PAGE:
7a_The White Man and the Other

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7a_The White Man and the Other
Rudyard Kipling was born
in British India in 1865. In
1907 he received the
Nobel Prize for Literature.
Many of his tales were set
there where he had been
born and raised (Jungle
Books). Kipling
considered himself a
product of that empire,
and he became an
supporter of western
imperialism:
to him, it was a moral
obligation.
“The White Man’s Burden”
Rudyard Kipling
1899
The White Man’s Burden
By Rudyard Kipling
Take up the White Man's burden-Send forth the best ye breed-Go, bind your sons to exile
To serve your captives' need;
To wait, in heavy harness,
On fluttered folk and wild-Your new-caught sullen peoples,
Half devil and half child.
The White Man’s Burden
By Rudyard Kipling
Take up the White Man's burden-In patience to abide,
To veil the threat of terror
And check the show of pride;
By open speech and simple,
An hundred times made plain,
To seek another's profit
And work another's gain.
The White Man’s Burden
By Rudyard Kipling
Take up the White Man's burden-The savage wars of peace-Fill full the mouth of Famine,
And bid the sickness cease;
And when your goal is nearest
(The end for others sought)
Watch sloth and heathen folly
Bring all your hope to nought.
The White Man’s Burden
By Rudyard Kipling
Take up the White Man's burden-No iron rule of kings,
But toil of serf and sweeper-The tale of common things.
The ports ye shall not enter,
The roads ye shall not tread,
Go, make them with your living
And mark them with your dead.
The White Man’s Burden
By Rudyard Kipling
Take up the White Man's burden,
And reap his old reward-The blame of those ye better
The hate of those ye guard-The cry of hosts ye humour
(Ah, slowly!) toward the light:-"Why brought ye us from bondage,
Our loved Egyptian night?"
The White Man’s Burden
By Rudyard Kipling
Take up the White Man's burden-Ye dare not stoop to less-Nor call too loud on Freedom
To cloak your weariness.
By all ye will or whisper,
By all ye leave or do,
The silent sullen peoples
Shall weigh your God and you.
The White Man’s Burden
By Rudyard Kipling
Take up the White Man's burden!
Have done with childish days-The lightly-proffered laurel,
The easy ungrudged praise:
Comes now, to search your manhood
Through all the thankless years,
Cold, edged with dear-bought wisdom,
The judgment of your peers.
The white man's burden-from an 1899 edition of Life Magazine
Interpretations
A straigh*orward analysis of the poem may conclude that Kipling presents a Eurocentric view of the world, in which non-­‐European cultures are seen as childlike and demonic. This view proposes that white people consequently have an obligaAon to rule over, and encourage the cultural development of people from other ethnic and cultural backgrounds unAl they can take their place in the world by fully adopAng Western ways. The term "the white man's burden" can be interpreted simply as racist, or taken as a metaphor for a condescending view of non-­‐Western naAonal culture and economic tradiAons, idenAfied as a sense of European ascendancy which has been called "cultural imperialism". A parallel can also be drawn with the philanthropic view, common in Kipling's formaAve years, that the rich have a moral duty and obligaAon to help the poor "beFer" themselves whether the poor want the help or not. Interpretations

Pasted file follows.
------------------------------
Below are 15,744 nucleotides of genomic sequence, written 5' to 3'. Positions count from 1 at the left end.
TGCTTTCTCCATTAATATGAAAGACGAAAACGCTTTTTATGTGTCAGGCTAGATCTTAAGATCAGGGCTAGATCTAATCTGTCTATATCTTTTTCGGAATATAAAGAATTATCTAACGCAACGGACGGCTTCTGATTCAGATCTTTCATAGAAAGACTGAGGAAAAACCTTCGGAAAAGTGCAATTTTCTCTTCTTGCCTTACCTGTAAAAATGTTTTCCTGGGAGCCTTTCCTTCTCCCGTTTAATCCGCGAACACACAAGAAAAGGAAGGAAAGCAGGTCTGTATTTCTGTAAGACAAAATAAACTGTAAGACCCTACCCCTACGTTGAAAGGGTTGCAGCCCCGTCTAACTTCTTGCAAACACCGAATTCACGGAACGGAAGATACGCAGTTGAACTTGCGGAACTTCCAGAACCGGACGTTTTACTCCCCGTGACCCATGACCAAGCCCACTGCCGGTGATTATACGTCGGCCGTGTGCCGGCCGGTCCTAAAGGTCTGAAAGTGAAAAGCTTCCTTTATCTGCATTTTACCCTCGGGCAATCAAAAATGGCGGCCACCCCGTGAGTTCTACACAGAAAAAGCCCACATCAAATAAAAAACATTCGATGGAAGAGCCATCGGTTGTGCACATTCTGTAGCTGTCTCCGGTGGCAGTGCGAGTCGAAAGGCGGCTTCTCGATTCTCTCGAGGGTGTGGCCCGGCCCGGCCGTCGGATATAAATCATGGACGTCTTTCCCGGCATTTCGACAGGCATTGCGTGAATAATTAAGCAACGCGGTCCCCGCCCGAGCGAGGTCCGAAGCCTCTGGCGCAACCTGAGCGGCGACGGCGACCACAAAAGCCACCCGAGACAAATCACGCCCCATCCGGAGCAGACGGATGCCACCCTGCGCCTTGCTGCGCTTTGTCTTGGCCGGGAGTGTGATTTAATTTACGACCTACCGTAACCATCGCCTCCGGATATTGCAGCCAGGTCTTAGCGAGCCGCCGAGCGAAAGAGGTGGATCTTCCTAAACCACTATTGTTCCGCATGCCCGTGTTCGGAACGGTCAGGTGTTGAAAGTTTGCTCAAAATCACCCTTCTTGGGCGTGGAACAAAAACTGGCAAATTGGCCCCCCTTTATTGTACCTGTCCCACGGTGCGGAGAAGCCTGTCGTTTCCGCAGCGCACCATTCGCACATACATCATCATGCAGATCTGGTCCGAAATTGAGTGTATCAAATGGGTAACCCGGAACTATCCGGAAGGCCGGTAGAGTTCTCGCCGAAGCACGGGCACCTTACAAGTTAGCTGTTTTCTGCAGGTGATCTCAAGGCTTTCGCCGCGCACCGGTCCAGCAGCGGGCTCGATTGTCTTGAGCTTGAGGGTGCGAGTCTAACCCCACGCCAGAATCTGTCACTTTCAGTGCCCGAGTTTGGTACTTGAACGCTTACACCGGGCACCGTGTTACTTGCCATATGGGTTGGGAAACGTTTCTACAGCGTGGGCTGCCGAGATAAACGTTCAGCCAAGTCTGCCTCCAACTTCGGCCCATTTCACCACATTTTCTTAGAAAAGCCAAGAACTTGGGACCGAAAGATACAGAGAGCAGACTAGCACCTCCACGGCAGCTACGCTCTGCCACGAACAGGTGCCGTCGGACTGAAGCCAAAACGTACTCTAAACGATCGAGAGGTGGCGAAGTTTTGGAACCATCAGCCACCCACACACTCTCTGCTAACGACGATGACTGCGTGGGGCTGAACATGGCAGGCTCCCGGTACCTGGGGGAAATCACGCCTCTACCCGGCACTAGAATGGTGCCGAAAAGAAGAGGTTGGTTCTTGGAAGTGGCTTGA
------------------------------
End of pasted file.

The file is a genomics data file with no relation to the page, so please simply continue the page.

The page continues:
Within a historical context, the poem makes clear the prevalent aHtudes that allowed colonialism to proceed. Although a belief in the "virtues of empire" was wide-­‐spread at the Ame, there were also many dissenters; the publicaAon of the poem caused a torrent of arguments from both sides, most notably from Mark Twain and Henry James. Much of Kipling's other wriAng does suggest that he genuinely believed in the "beneficent role" which the introducAon of Western ideas could play in liMing non-­‐Western peoples out of "poverty and ignorance." Lines 3-­‐5, and other parts of the poem suggest that it is not just the naAve people who are enslaved, but also the "funcAonaries of empire," who are caught in colonial service. Some commentators point to Kipling's history of saArical wriAng, and suggest that "The White Man's Burden" is in fact meant to saArically undermine imperialism. Mannoni’s The White Man's Destiny
“It is the destiny of the Occidental to face the obligation laid
down by the commandment Thou shalt leave thy father and thy
mother. This obligation is incomprehensible to the
Madagascan. At a given time in his development, every
European discovers in himself the desire… to break the
bonds of dependency, to become the equal of his father. The
Madagascan, never! He does not experience rivalry with the
paternal authority, "manly protest," or Adlerian inferiorityordeals through which the European must pass and which
are like civilized forms… of the initiation rites by which one
achieves manhood…”
A French psychoanalyst and author. After spending more than twenty years
in Madagascar, Mannoni returned to France after World War II where he,
inspired by Lacan, published several psychoanalytic books and articles.
Arguably his most well-known work, Prospero and Caliban: The Psychology
of Colonization (1956), deals with colonization and the psychology of the
colonizer and the colonized.
Tiziano Terzani:
The white man’s presumption?
Play
Terzani
video’s
The
white
man’s
presum
ption
Giornalista e scrittore italiano (1938-2004). Profondo conoscitore del continente
asiatico, vi approdò per la prima volta nel 1965, inviato dall'Olivetti.